Studies have shown that bilinguals’ recognition of a word is co-determined by its cross-linguistic similarity in orthography, phonology, and semantics, as well as its relative frequency in the two languages (Dijkstra, Grainger, & van Heuven, 1999; Dijkstra et al., 2005). However, these effects have mostly been reported for orthographically similar alphabetic languages, such as Dutch and English.The present visual lexical decision regression study with eye-tracking investigated the contribution of lexical distributional properties of simplex English target words and Japanese translation equivalents to Japanese-English late bilinguals’ reading. For these bilinguals, an early non-selective lexical access based on cross-linguistic orthographic similarity is not expected. To assess the bilingual component to reading, the same experiment was conducted using English monolingual readers. The bilinguals’ lexical decision latency and eye-fixation duration were found to be affected by cross-linguistic phonological similarity, semantic identity or non-identity, and relative L1/L2 word frequency. For both bilinguals and monolinguals, the fixation duration at a later point in time and the response latency revealed a facilitatory effect of English word frequency that was attenuated in dense orthographic neighbourhood. In addition, there was a facilitatory contribution of the contextual diversity of English words as based on film subtitles.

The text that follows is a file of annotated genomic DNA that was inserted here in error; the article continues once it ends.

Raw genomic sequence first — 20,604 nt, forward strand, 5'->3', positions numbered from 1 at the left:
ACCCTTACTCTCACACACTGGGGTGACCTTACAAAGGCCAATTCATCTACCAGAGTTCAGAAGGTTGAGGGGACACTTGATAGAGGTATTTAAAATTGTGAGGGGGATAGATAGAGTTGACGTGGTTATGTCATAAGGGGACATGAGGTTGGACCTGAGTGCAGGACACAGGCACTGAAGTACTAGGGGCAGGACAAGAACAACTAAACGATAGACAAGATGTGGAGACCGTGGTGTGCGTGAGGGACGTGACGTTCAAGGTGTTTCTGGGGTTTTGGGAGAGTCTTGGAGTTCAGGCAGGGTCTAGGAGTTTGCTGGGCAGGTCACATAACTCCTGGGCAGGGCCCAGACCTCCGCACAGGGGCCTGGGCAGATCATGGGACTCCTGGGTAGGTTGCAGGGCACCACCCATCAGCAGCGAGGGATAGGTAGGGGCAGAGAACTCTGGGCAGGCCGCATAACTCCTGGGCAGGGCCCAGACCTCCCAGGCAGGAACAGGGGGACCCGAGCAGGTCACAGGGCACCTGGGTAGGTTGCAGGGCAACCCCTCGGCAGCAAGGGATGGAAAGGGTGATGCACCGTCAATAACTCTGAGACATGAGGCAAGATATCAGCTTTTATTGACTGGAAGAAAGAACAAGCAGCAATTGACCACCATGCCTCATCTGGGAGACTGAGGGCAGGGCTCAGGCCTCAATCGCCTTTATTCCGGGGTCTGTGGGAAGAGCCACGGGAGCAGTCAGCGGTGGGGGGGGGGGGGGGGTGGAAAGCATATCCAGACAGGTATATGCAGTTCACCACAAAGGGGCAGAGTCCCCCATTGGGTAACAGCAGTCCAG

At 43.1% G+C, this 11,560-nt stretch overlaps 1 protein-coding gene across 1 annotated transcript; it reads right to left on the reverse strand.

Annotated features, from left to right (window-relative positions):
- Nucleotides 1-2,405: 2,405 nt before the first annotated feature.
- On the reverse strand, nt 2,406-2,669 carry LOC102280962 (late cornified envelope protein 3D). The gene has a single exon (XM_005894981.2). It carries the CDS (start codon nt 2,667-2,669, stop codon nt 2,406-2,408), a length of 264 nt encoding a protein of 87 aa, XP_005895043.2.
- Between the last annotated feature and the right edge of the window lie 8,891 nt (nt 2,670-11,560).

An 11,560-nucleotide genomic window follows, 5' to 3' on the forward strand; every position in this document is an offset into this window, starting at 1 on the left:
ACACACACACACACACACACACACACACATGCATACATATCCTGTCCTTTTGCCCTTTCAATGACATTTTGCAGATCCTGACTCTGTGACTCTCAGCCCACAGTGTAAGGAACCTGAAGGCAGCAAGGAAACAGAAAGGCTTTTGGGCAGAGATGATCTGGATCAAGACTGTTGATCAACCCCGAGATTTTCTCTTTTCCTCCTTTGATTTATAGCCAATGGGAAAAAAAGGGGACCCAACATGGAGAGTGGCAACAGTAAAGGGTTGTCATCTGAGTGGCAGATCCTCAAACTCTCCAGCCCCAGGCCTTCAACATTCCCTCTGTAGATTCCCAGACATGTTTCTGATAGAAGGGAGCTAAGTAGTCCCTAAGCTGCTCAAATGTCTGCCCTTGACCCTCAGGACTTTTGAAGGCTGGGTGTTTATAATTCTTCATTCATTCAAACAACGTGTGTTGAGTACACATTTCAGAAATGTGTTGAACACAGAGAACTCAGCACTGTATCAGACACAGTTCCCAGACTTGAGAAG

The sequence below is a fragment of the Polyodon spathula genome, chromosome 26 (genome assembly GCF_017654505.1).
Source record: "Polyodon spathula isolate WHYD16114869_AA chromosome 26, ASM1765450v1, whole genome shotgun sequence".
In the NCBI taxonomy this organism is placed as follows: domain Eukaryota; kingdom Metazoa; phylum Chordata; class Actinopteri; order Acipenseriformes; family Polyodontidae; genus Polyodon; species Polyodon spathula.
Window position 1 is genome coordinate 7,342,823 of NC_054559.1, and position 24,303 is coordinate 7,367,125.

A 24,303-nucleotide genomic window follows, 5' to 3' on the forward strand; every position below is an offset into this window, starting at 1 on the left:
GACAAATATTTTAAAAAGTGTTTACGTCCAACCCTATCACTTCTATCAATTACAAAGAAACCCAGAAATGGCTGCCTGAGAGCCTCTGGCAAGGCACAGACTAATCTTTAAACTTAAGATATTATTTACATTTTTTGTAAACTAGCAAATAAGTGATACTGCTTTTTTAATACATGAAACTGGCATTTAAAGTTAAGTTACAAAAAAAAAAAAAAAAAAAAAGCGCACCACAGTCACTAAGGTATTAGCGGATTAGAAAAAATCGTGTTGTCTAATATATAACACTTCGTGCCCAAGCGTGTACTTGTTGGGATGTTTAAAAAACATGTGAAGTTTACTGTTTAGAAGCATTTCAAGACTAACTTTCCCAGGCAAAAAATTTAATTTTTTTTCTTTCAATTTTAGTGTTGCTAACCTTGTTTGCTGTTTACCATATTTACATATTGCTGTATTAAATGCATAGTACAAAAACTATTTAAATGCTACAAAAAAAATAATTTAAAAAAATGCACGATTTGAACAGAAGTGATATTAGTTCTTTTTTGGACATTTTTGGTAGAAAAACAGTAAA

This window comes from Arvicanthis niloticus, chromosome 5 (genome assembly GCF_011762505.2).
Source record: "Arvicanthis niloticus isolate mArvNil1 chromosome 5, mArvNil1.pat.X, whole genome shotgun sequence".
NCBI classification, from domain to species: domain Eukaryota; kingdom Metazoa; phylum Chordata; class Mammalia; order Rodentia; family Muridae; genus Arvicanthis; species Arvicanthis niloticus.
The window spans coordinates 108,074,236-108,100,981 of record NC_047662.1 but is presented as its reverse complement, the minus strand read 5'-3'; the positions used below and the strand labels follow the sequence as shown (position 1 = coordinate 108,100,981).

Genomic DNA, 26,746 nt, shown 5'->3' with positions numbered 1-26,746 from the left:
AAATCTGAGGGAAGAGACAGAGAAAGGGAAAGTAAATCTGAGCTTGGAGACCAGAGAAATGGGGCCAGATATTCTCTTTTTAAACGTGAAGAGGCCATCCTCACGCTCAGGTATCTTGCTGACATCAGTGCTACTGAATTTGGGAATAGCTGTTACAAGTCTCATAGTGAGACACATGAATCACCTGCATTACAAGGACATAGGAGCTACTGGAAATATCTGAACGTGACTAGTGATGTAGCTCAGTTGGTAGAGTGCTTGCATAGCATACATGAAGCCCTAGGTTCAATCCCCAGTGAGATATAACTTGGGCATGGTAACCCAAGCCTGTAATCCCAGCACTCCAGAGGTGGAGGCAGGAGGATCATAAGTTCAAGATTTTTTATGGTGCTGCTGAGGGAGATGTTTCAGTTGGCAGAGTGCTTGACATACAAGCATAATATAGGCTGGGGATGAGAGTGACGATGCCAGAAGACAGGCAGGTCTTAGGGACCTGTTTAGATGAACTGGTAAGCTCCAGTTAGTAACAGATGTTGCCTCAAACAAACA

JAPANESE WORD RECOGNITION


Morphological processes and reading directions

HorizontalVsVerticalReading

Studies on reading directions and those on lexical processes have so far developed as distinct streams of research. A consequence is that it is still not clear whether models of morphological processes proposed by horizontal reading studies can be generalized to vertical reading. Although it is commonly believed that lexical effects reflect higher-level cognitive processes, it is not unlikely that vertical reading induces a different pattern of processing. Vertical reading, for example, may motivate more holistic supra-lexical processing due to lack of horizontal eye movements. The present study investigated (1) whether there is overall processing cost for vertical reading over horizontal reading in word recognition and (2) whether reading directions (horizontal vs. vertical alignments) modulate lexical effects in morphologically complex word recognition. To this end, a lexical decision eye-tracking experiment was conducted with vertically presented Japanese two-kanji-character (i.e., bimorphemic) words.